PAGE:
Cuba's flag
Copyright: mishchenko / 123RF Stock Photo

Among the reductions in current regulations are new allowances for financing, exportation, and travel.

  • Financing  – Restrictions on payment and financing terms for authorized non-agricultural exports and reexports have been removed and U.S. banking institutions are now permitted to provide financing for such transactions.  The U.S. Department of Commerce has indicated that payments of cash in advance; sales on an open account; and financing by third-country financial institutions or U.S. financial institutions will all permissible under the newly revised regulations.
  • Exports – OFAC and BIS have expanded general licenses for goods and services which aid the Cuban people.  General licenses related to the export and reexport of telecommunications items, agricultural items, civil aviation safety items, and news gathering software and technology items have all be expanded.  OFAC and BIS have also announced a case-by-case licensing policy which will facilitate the exportation of goods (including artistic and cultural endeavors as well as education, infrastructure, public health, and sanitation items) which will benefit the Cuban people even if their exportation necessarily involves the Cuban government or other state-owned enterprises with whom commercial interaction is generally prohibited under current U.S. regulations.
  • Travel – OFAC authorized travel for additional business-related reasons as well as authorizing additional transactions which are incident to authorized travel.  Among the newly authorized reasons for travel are the production of media and artistic programs (including, television programs, films, music recordings, the creation of artworks by Cuban artists), and the organization of professional conferences, sports competitions, artistic exhibitions, and public performances, as well as additional types of humanitarian projects such as disaster preparedness projects. It is now also permissible to travel to Cuba and engage in market research, marketing, sales and contract negotiation, delivery, installation, and leasing of items which are incident to otherwise authorized activities in Cuba.

Although relations between the U.S. and Cuban continue to take strides toward liberalization, numerous sanctions regulations remain in full effect and can carry significant penalties if violated.  Accordingly, companies looking for opportunities in Cuba must, with the the help knowledgeable counsel, remain vigilant in their adherence to existing regulations despite the progress of the past year and the promising trend of rapid deregulation.

Cuba's flag
Copyright: mishchenko / 123RF Stock Photo

On September 21, 2015, both the Department of Treasury’s Office of Foreign Assets Control (OFAC) and the Department of Commerce’s Bureau of Industry and Security (BIS) announced significant reductions in the regulation of transactions between US individuals and entities and Cuban nationals.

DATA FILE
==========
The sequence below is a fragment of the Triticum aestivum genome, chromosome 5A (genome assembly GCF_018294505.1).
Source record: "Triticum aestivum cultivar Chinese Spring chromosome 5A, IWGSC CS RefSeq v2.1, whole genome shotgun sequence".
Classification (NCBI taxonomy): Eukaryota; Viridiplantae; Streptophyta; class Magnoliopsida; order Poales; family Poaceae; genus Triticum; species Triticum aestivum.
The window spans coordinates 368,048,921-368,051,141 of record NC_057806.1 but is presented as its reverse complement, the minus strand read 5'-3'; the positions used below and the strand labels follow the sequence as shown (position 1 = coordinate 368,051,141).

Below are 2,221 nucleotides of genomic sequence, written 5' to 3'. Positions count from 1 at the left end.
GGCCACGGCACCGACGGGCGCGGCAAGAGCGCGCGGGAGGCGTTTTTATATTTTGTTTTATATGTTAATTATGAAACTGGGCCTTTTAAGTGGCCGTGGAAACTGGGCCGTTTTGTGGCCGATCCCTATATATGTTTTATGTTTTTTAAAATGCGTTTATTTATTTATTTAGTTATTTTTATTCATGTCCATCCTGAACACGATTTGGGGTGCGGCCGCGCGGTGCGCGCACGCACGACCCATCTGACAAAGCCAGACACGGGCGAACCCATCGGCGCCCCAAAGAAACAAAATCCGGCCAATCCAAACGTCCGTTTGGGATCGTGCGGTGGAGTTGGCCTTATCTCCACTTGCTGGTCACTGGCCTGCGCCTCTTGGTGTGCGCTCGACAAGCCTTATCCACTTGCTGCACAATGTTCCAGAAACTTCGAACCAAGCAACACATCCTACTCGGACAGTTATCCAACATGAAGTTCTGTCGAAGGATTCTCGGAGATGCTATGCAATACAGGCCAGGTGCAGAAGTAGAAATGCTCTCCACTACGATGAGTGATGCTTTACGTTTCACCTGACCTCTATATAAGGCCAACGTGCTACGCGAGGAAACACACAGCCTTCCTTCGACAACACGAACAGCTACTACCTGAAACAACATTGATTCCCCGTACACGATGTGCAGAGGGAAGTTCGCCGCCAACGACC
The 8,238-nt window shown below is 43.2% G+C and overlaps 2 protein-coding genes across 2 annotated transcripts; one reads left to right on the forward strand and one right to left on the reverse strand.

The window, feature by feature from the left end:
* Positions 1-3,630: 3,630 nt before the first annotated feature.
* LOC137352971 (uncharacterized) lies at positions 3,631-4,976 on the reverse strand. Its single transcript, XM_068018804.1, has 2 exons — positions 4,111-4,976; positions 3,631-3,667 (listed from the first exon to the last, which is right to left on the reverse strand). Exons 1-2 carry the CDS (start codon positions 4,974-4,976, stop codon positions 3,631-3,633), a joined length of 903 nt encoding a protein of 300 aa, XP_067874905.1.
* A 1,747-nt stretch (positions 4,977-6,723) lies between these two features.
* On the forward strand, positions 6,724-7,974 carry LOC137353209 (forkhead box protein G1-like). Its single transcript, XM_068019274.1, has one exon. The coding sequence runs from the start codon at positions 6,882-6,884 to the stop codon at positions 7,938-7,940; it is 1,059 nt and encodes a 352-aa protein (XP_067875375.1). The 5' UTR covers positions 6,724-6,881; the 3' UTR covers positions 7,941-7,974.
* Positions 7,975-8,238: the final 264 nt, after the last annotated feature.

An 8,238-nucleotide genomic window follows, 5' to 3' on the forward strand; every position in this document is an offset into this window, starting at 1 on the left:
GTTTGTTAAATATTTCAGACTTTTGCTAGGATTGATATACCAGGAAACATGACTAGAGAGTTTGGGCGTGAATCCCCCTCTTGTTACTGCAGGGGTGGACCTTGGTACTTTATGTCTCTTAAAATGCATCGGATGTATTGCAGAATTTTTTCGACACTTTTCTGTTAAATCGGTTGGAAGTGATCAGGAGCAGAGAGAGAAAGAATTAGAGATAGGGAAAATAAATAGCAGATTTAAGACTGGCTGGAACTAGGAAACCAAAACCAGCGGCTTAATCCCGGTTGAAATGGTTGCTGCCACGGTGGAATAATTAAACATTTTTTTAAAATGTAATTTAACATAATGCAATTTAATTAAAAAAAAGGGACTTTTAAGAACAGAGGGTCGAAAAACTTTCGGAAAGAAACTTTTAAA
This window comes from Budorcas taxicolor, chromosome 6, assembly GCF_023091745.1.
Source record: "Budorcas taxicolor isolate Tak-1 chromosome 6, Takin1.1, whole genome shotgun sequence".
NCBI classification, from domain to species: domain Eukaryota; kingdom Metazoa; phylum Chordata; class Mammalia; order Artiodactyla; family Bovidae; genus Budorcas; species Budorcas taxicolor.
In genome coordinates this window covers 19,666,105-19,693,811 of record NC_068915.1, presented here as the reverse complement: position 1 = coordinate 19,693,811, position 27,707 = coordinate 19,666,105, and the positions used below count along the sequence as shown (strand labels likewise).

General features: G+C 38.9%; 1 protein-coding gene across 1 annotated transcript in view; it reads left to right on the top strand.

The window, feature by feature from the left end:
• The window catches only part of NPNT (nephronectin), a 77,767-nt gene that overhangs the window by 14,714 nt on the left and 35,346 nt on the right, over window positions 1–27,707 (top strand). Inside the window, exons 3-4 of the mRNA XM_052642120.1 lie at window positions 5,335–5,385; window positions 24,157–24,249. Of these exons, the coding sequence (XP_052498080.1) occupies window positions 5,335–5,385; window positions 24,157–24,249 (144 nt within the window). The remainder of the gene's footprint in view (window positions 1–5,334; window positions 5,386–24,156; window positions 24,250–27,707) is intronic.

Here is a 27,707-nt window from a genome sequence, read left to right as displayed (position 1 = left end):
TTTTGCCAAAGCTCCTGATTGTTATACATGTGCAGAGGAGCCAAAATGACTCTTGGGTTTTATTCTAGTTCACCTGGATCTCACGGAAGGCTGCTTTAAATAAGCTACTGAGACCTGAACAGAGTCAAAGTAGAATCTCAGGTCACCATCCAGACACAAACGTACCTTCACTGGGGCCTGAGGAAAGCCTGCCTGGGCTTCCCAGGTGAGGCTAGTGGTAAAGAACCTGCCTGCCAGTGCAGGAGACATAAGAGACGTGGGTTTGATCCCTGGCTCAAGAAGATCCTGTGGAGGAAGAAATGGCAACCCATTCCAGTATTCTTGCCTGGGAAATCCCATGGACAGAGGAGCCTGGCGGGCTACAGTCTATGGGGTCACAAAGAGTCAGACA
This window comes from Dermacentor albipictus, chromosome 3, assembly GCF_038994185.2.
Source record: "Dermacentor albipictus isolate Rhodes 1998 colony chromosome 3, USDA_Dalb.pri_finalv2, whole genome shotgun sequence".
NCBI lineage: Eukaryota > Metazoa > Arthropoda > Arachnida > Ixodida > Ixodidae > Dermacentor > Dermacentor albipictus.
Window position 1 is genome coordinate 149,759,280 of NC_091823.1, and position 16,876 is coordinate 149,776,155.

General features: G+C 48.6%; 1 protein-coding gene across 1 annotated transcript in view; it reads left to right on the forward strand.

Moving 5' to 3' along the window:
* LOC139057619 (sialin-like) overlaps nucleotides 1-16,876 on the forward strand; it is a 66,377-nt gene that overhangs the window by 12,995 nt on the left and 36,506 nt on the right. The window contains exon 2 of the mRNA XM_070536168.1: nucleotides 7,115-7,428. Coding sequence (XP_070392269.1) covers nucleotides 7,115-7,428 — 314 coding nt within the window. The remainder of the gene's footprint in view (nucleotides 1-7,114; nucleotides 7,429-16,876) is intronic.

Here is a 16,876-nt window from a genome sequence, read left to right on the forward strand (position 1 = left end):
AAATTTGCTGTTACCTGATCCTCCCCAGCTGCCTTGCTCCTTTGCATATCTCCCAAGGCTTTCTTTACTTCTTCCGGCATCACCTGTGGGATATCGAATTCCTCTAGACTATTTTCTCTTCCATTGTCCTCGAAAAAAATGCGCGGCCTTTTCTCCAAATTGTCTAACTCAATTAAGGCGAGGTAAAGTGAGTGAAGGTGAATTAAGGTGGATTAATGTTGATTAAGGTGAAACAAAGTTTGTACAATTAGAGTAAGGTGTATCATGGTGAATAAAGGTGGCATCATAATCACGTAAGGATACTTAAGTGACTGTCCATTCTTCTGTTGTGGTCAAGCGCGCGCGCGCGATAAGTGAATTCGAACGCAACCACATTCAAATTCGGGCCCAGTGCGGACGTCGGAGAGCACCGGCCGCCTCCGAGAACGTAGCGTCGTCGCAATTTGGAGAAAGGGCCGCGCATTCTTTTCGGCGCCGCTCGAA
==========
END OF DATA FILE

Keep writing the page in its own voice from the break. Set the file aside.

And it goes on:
OFAC Regulatory Changes

The revised regulations and interpretive guidance are effective immediately and demonstrate substantial progress in the normalization of relations between the United States and Cuba which were historically first announced earlier this year.  Among the most significant changes to OFAC’s Cuban Assets Control Regulations include new permissions that:

  • US entities may establish a physical presence, as well as Cuban bank accounts, to further authorized businesses related to mail, parcel and cargo services, news bureaus, telecommunications and internet-based services, educational services, religious organizations, and travel and carriers services.
  • US entities may operate carrier services via vessels to and from Cuba, though travel to Cuba for tourism remains prohibited.
  • US entities may provide goods and services to Cuban nationals who are located outside of Cuba.
  • US entities may engage in legal services, emergency medical services, humanitarian, and diplomatic activities for the benefit of Cubans and Cuban nationals.

BIS Regulatory Changes

Similarly, the BIS has revised and clarified the Export Administration Regulations to facilitate the movement of authorized goods and people to and from Cuba by:

  • Expanding the categories of vessels which are authorized to temporarily sojourn in Cuba to include cargo, transport and recreational vessels.
  • Expanding the time aircraft can sojourn in Cuba.
  • Permitting export and reexport of: software to improve the “free flow of information” to, from and around Cuba; items incidental to establishment of authorized businesses; and, on a temporary basis, certain proprietary “tools of the trade” necessary to establish and support authorized business ventures.

Although these substantial revisions to OFAC and BIS regulations indicate that the Obama administration is committed to rapid liberalization, many significant regulations remain.

With limited guidance on how these new regulations will be interpreted and implemented, any U.S. individual or entity considering entry into the Cuban market should seek specific advice as to whether their proposed venture complies with all current regulations before they agree to any transactions with Cuban nationals.